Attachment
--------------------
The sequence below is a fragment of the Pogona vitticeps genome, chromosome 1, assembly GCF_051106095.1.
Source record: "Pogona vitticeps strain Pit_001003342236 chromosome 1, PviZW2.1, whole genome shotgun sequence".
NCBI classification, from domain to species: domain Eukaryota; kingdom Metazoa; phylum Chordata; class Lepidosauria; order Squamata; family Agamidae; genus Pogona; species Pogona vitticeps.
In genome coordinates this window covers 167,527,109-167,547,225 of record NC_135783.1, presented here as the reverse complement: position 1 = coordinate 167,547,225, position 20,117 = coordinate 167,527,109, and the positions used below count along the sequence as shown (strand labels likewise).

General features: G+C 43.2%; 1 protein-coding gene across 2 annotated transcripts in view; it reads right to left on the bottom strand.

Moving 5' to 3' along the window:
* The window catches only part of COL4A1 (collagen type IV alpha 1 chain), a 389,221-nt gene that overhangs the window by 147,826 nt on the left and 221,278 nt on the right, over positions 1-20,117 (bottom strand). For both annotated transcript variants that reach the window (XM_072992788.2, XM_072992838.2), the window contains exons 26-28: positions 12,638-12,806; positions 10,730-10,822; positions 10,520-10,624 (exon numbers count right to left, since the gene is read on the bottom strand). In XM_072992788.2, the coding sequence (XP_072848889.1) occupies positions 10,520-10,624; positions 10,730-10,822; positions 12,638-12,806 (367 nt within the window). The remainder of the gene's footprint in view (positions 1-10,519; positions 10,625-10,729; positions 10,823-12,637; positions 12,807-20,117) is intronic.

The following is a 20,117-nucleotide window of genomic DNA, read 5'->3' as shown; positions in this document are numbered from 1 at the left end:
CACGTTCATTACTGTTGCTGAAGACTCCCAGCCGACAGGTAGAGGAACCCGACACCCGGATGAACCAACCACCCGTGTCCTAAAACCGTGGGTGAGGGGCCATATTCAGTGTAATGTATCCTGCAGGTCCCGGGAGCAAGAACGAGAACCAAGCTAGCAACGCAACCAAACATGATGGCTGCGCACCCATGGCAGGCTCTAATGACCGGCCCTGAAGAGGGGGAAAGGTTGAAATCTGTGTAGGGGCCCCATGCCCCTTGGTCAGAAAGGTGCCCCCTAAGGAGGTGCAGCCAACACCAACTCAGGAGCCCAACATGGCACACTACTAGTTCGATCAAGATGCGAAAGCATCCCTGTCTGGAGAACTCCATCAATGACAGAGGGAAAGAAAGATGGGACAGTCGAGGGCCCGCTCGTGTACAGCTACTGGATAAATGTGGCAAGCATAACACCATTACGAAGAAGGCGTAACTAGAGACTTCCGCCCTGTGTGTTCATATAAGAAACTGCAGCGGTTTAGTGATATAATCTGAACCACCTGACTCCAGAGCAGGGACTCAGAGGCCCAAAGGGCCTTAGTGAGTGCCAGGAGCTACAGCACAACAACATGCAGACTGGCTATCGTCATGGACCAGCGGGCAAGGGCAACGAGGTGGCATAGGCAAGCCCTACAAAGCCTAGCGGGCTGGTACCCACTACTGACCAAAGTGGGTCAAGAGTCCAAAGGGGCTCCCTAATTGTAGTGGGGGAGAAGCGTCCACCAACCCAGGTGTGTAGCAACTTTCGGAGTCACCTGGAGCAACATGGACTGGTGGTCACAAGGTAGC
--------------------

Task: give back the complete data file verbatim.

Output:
The sequence below is a fragment of the Pogona vitticeps genome, chromosome 1, assembly GCF_051106095.1.
Source record: "Pogona vitticeps strain Pit_001003342236 chromosome 1, PviZW2.1, whole genome shotgun sequence".
NCBI classification, from domain to species: domain Eukaryota; kingdom Metazoa; phylum Chordata; class Lepidosauria; order Squamata; family Agamidae; genus Pogona; species Pogona vitticeps.
In genome coordinates this window covers 167,527,109-167,547,225 of record NC_135783.1, presented here as the reverse complement: position 1 = coordinate 167,547,225, position 20,117 = coordinate 167,527,109, and the positions used below count along the sequence as shown (strand labels likewise).

General features: G+C 43.2%; 1 protein-coding gene across 2 annotated transcripts in view; it reads right to left on the bottom strand.

Moving 5' to 3' along the window:
* The window catches only part of COL4A1 (collagen type IV alpha 1 chain), a 389,221-nt gene that overhangs the window by 147,826 nt on the left and 221,278 nt on the right, over positions 1-20,117 (bottom strand). For both annotated transcript variants that reach the window (XM_072992788.2, XM_072992838.2), the window contains exons 26-28: positions 12,638-12,806; positions 10,730-10,822; positions 10,520-10,624 (exon numbers count right to left, since the gene is read on the bottom strand). In XM_072992788.2, the coding sequence (XP_072848889.1) occupies positions 10,520-10,624; positions 10,730-10,822; positions 12,638-12,806 (367 nt within the window). The remainder of the gene's footprint in view (positions 1-10,519; positions 10,625-10,729; positions 10,823-12,637; positions 12,807-20,117) is intronic.

The following is a 20,117-nucleotide window of genomic DNA, read 5'->3' as shown; positions in this document are numbered from 1 at the left end:
CACGTTCATTACTGTTGCTGAAGACTCCCAGCCGACAGGTAGAGGAACCCGACACCCGGATGAACCAACCACCCGTGTCCTAAAACCGTGGGTGAGGGGCCATATTCAGTGTAATGTATCCTGCAGGTCCCGGGAGCAAGAACGAGAACCAAGCTAGCAACGCAACCAAACATGATGGCTGCGCACCCATGGCAGGCTCTAATGACCGGCCCTGAAGAGGGGGAAAGGTTGAAATCTGTGTAGGGGCCCCATGCCCCTTGGTCAGAAAGGTGCCCCCTAAGGAGGTGCAGCCAACACCAACTCAGGAGCCCAACATGGCACACTACTAGTTCGATCAAGATGCGAAAGCATCCCTGTCTGGAGAACTCCATCAATGACAGAGGGAAAGAAAGATGGGACAGTCGAGGGCCCGCTCGTGTACAGCTACTGGATAAATGTGGCAAGCATAACACCATTACGAAGAAGGCGTAACTAGAGACTTCCGCCCTGTGTGTTCATATAAGAAACTGCAGCGGTTTAGTGATATAATCTGAACCACCTGACTCCAGAGCAGGGACTCAGAGGCCCAAAGGGCCTTAGTGAGTGCCAGGAGCTACAGCACAACAACATGCAGACTGGCTATCGTCATGGACCAGCGGGCAAGGGCAACGAGGTGGCATAGGCAAGCCCTACAAAGCCTAGCGGGCTGGTACCCACTACTGACCAAAGTGGGTCAAGAGTCCAAAGGGGCTCCCTAATTGTAGTGGGGGAGAAGCGTCCACCAACCCAGGTGTGTAGCAACTTTCGGAGTCACCTGGAGCAACATGGACTGGTGGTCACAAGGTAGC